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(b Cefalù, Sicily, c. 1572; d Naples, Dec 12, 1645).

Sicilian painter and sculptor. He was probably trained in Sicily, yet he is recorded in Naples from 1594, and his artistic roots are Neapolitan. The painting of the Presentation in the Temple (1599; Naples, S Maria la Nova) is his earliest datable work. It demonstrates that Azzolino was already aware of trends in late 16th-century Neapolitan painting and that he knew the art of Belisario Corenzio, Fabrizio Santafede and Luigi Rodriguez (fl 1594–1606). He took his lead at first from Corenzio and was, like him, an expert fresco painter. In 1599 Azzolino was commissioned to execute the decoration (untraced) for the church of the Spirito Santo, Naples. In the canvases and frescoes that he painted between 1606 and 1610 for the church of Gesù e Maria, Naples, and in the earlier Pentecost for the church of S Francesco at Caiazzo (in situ; his only signed work) it is possible to discern the influences of both Corenzio and Santafede. An awareness of the new clarity and naturalism of the Florentine reformers Lodovico Cigoli, Agostino Ciampelli and Domenico Passignano had spread in Naples through Santafede, whose role in the development of Azzolino’s style was fundamental. Both artists subsequently remained faithful to the devotional art of the Counter-Reformation, although they later demonstrated an awareness of the innovative work of Caravaggio. Azzolino countered both the excessive intellectual subtleties of Mannerism and the experimental naturalism of Caravaggio with serene and familiar renderings of sacred stories such as the ...

Article

Adam Miłobędzki

Italian family of architects and sculptors, active in Rome and Poland. Together they created the only significant body of work beyond the Alps in the early Roman Baroque style of Carlo Maderno. Matteo Castelli (b Melide, c. 1560; d 1632) was apprenticed in Rome to his relative Domenico Fontana, and then for 20 years, from c. 1593, he worked with Maderno. By the beginning of the 17th century he was Maderno’s leading collaborator, involved in such works as the decoration (1595; with the sculptor Francesco Rossi) of the chapel of Cardinal Rusticucci in Il Gesù, Rome, to plans by Maderno, and on the façade of S Susanna (1597–1603), Rome, as well as the stone-built Palazzo Mattei (1599–1601). Matteo’s independent projects (after 1601) were largely developments of designs by Maderno, interpreting his moderately linear forms in a more decorative manner. The most important were the interiors of three chapels in S Andrea della Valle, Rome, notably the Barberini Chapel (...

Article

J. J. Martín González

(b Toro, 1568; d Toro, 1619).

Spanish sculptor. He was the son of the sculptor Pedro Ducete Díez and trained in Palencia, moving to Valladolid and later back to Toro, where he had a workshop. He collaborated with Esteban de Rueda in a partnership whose abundant production justifies the description of the Toro workshop. In 1592 Ducete carved a Crucifixion and a statue of the Virgin for S Martin, Pinilla de Toro. He executed large retablos (1602) in S Sepulcro, Toro, where the poignancy in his work is apparent in the St Andrew and derives from the influence of Juan de Juni; in S Sofia, Toro; and in S Pedro, Villalpando, with the fine relief of the Granting of the Chasuble to St Ildefonso (1607), also influenced by Juni. The ample folds in the garments of all these figures were executed by Rueda and show the influence of Gregorio Fernández. In 1618...

Article

Joanne A. Rubino

(b Recanati, 1580; d Recanati, 1655).

Italian sculptor, painter, architect and bronze caster. He is known primarily for his bronzes, which combine an adherence to traditional standards of 15th-century Lombardy and a move towards the more dramatic qualities of the Baroque. With his brother, Tarquino Jacometti (1570–1638), he was instructed in drawing and sculpting by his uncle, Antonio Calcagni, but the influence of his lifelong teacher Cristoforo Roncalli was always uppermost in his works. The brothers became business partners, collaborating in casting bronze low reliefs, fountains and baptismal fonts, but Pietro Paolo also produced individual items.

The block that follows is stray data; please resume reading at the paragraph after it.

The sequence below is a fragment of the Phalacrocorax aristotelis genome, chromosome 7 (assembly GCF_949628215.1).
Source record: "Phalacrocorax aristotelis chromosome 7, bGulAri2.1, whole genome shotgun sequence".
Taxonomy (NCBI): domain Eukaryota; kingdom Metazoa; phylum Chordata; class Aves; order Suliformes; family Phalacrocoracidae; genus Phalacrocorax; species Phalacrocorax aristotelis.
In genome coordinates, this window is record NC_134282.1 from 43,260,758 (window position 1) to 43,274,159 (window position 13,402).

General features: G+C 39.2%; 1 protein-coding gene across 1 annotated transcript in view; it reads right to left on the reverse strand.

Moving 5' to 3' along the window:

The Jacometti brothers collaborated in such bronze works as the fountain (1619–20) in the Piazza della Madonna, Loreto; the Galli fountain, Loreto; the fountain (1619) in the Piazza del Popolo, Faenza; and on fonts in Recanati Cathedral (1622) and S Giovanni Battista, Osimo (1622–8). Pietro Paolo also produced the bronze portrait of ...

Article

Ana Marín Fidalgo

(b ?1568; d Seville, 1632).

Spanish sculptor, wood-carver and architect. He was trained in the Sevillian sculptural tradition of the late 16th century, subsequently using wood as the medium for most of his work and coming to architecture via wood-carving. His most notable work includes a retable (1601) for the church of the Hospital de las Cinco Llagas, Seville, to a design of Asensio de Maeda (fl 1563–1601), and the retable (1619) in the chapel of S Pedro, Seville Cathedral, both of which, like the rest of his oeuvre, display the growing turgescence characteristic of early Baroque architecture in the first decades of the 17th century.

From c. 1612 to 1628 Diego was diocesan architect in Seville: his plan for the north portal of the church of S Lorenzo (1625) demonstrates a masterful use of the Mannerist vocabulary. As surveyor to the fabric of the Alcázar (...

Article

Manfred Wundram

[It. maniera]

Name given to the stylistic phase in the art of Europe between the High Renaissance (see Renaissance, §4) and the Baroque, covering the period from c. 1510–20 to 1600. It is also sometimes referred to as late Renaissance, and the move away from High Renaissance classicism is already evident in the late works of Leonardo da Vinci and Raphael, and in the art of Michelangelo from the middle of his creative career. Although 16th-century artists took the formal vocabulary of the High Renaissance as their point of departure, they used it in ways that were diametrically opposed to the harmonious ideal it originally served. There are thus good grounds for considering Mannerism as a valid and autonomous stylistic phase, a status first claimed for it by art historians of the early 20th century. The term is also applied to a style of painting and drawing practised by artists working in Antwerp slightly earlier, from ...